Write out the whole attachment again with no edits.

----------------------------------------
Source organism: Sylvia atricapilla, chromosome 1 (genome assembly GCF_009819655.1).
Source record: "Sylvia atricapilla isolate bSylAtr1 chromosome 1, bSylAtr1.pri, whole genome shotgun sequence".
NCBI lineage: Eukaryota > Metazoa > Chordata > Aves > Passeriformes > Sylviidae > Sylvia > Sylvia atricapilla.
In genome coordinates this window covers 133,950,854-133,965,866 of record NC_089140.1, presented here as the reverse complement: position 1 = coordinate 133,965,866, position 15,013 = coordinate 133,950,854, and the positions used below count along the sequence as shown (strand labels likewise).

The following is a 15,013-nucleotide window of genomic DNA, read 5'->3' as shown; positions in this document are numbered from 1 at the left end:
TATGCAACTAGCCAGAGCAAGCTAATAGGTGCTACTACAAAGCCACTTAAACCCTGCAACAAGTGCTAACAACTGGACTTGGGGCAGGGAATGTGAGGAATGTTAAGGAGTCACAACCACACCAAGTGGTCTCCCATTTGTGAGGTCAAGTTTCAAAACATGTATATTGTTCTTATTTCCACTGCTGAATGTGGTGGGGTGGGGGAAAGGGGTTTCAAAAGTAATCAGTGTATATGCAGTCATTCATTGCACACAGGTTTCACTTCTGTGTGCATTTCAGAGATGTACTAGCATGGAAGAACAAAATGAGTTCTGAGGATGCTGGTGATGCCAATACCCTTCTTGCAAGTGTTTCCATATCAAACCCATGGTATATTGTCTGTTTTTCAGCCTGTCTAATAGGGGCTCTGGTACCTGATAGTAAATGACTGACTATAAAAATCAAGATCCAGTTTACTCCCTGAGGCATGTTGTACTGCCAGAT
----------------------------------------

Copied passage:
Source organism: Sylvia atricapilla, chromosome 1 (genome assembly GCF_009819655.1).
Source record: "Sylvia atricapilla isolate bSylAtr1 chromosome 1, bSylAtr1.pri, whole genome shotgun sequence".
NCBI lineage: Eukaryota > Metazoa > Chordata > Aves > Passeriformes > Sylviidae > Sylvia > Sylvia atricapilla.
In genome coordinates this window covers 133,950,854-133,965,866 of record NC_089140.1, presented here as the reverse complement: position 1 = coordinate 133,965,866, position 15,013 = coordinate 133,950,854, and the positions used below count along the sequence as shown (strand labels likewise).

The following is a 15,013-nucleotide window of genomic DNA, read 5'->3' as shown; positions in this document are numbered from 1 at the left end:
TATGCAACTAGCCAGAGCAAGCTAATAGGTGCTACTACAAAGCCACTTAAACCCTGCAACAAGTGCTAACAACTGGACTTGGGGCAGGGAATGTGAGGAATGTTAAGGAGTCACAACCACACCAAGTGGTCTCCCATTTGTGAGGTCAAGTTTCAAAACATGTATATTGTTCTTATTTCCACTGCTGAATGTGGTGGGGTGGGGGAAAGGGGTTTCAAAAGTAATCAGTGTATATGCAGTCATTCATTGCACACAGGTTTCACTTCTGTGTGCATTTCAGAGATGTACTAGCATGGAAGAACAAAATGAGTTCTGAGGATGCTGGTGATGCCAATACCCTTCTTGCAAGTGTTTCCATATCAAACCCATGGTATATTGTCTGTTTTTCAGCCTGTCTAATAGGGGCTCTGGTACCTGATAGTAAATGACTGACTATAAAAATCAAGATCCAGTTTACTCCCTGAGGCATGTTGTACTGCCAGAT